EUROPEAN WOMEN’S LOBBY
The European Women’s Lobby (EWL) is the largest European umbrella network that brings together the women’s movement. EWL:s mission is to work for equality and women’s rights within EU politics and acts as a catalyst connecting different actors and organizations to bring change at EU level. The Swedish Women’s lobby is the Swedish national coordination organization.
Members in EWL are national member organizations that which in turn include national and regional associations and organizations as well as European and international networks. Currently, the EWL has 31 national coordination organizations in countries within the EU, in candidate countries and in European Free Trade Association countries. EWL’s full members are all umbrella organizations and through this wide network EWL is representing a total of more than 2000 organizations. President of the European Women’s Lobby is Gwendoline Lefebvre, she has been a Board Member of the EWL since May 2016, representing the Coordination Française pour le Lobby Européen des Femmes, EWL’s National Coordination in France. Linda Schang from The Swedish Women’s Lobby is a member of the board of EWL.
Through their member organizations EWL organizes lobbying activities to influence European Institutions and governments. Here you can read more about EWLs goals and values.
To fight violence against women there is EWL Centre on Violence against Women and EWL Observatory on Violence against Women. They work to ensure that the women’s movements knowledge about men’s violence against women is included in the work against men’s violence against women. The observatory consists of 30 international experts from Europe. In the observatory Sweden is represented by Marie Unander-Scharin.
In the spring of 2016 EWL worked on the project #womensvoices that focuses on raising awareness about the situation for refugee women and girls. You can read more about the project here.
You can find more information about EWL on their website.
EU AND EQUALITY
Gender equality is on of EU:s core values. It dates back to 1957 when the principal of equal pay for equal work became a part of the Treaty of Rome.
The last few decades EU has been working to further equality through equality legislation and gender mainstreaming (implementing an equality perspective into all areas of politics).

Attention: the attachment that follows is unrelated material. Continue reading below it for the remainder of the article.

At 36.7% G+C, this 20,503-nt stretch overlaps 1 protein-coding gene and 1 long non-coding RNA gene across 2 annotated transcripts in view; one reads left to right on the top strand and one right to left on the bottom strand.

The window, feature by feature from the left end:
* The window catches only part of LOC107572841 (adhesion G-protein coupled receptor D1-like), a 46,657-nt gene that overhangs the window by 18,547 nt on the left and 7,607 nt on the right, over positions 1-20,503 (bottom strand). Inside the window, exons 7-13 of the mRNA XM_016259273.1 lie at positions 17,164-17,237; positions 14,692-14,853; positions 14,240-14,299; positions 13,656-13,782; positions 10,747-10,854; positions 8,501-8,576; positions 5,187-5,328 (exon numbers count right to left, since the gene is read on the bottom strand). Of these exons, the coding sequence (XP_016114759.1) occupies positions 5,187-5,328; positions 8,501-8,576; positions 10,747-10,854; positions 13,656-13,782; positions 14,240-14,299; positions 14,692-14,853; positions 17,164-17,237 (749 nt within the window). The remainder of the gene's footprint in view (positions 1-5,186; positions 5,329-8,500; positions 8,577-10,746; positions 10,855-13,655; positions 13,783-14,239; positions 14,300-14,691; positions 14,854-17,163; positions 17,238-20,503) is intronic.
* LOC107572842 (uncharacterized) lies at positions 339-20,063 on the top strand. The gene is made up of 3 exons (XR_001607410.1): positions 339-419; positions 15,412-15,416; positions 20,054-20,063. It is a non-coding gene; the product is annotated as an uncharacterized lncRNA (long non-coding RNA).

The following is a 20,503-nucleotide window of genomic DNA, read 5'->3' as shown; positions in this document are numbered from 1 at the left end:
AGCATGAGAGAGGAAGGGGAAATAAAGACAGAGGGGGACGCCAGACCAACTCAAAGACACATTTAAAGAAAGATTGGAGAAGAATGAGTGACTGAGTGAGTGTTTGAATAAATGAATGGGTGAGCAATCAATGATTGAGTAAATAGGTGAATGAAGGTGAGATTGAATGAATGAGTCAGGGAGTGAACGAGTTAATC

Below you will find information about how EU:s institutions and agencies work for equality and women’s rights.
the european comission
The European Commission is divided into different departments, so called Directorates – General. Equality is handled by the DG justice department, where Vĕra Jourová is commissioner.
The commission works to further equality within all areas of politics. Among others, they have these thematic priorities: Men and women should have the same opportunities to economic independence, equal pay for equal work and to fight men’s violence against women.
eige – european institute for gender equality
The European Institute for Gender Equality, EIGE, is one of EUs institutions and works to further gender equality. EIGE primarily works through gathering information, analyzing and informing about gender equality in EU.
EIGE helps the European Commission and the memberstates to report about indicators on the EU-level. EIGE primarily uses The Beijing Platform for Action but within areas of special interest they also develop new and more indicators.
FEMM- THE COMMITTEE ON WOMEN’S RIGHTS AND GENDER EQUALITY
FEMM is a committee within the European Parliament that has existed since 1984. The committee works to further women’s rights and to abolish gender discrimination.
EU DIRECTIVES AND ARTICLES ABOUT GENDER EQUALITY
Protection against discrimination in Europe mainly has two different regulatory systems that interact with each other. There is Council of Europe’s Convention on Human Rights and EU:s treaty’s and charters. EU:s regulatory system protects from discrimination in, for example, your professional life.
The European Convention on Human Rights (ECHR), that is based on UN:s convention on Human Rights, protects against discrimination in 47 European countries. All EU-members have ratified the convention. Protection against discrimination is an important part of human rights. The purpose of the convention is that everyone should be allowed to enjoy their human rights.
EU:s treaty and The European Convention on Human Rights is the cornerstone for EU:s regulatory system against discrimination. The protection for women in their professional lives was introduces already in 1958. It wasn’t until 1999 though that EU was given bigger mandate in the subject.
The European Convention on Human Rights is binding for the European institutions and the memberstates when implementing EU legislation.
THE EUROPE 2020-STRATEGY
In June 2010 the EU heads of state and governments agreed on the configuraiton of Europe 2020-strategy. The strategy replaces The Lisbon Strategy and is EU:s new framework to create long term sustainable development and more jobs in the whole region.
Women’s organisaitons around all of Europe are worried that the gender equality aspect has been weakened in the new strategy. Gender equality is less prioritised than in earlier strategies. There’s also a worry that the role of social welfare, that has a pinnacle role for gender equality and women’s life’s, will be set aside at times of economic crises.
The Swedish Women’s Lobby calls for a clear gender perspective that focuses on women’s rights, and that Sweden will play an active role in raising awareness about the need for a gender equality perspective within EU. Below you’ll find material we have produced on the subject.
Background documents for The Europe 2020-strategy
Guidelines for the member states employment policies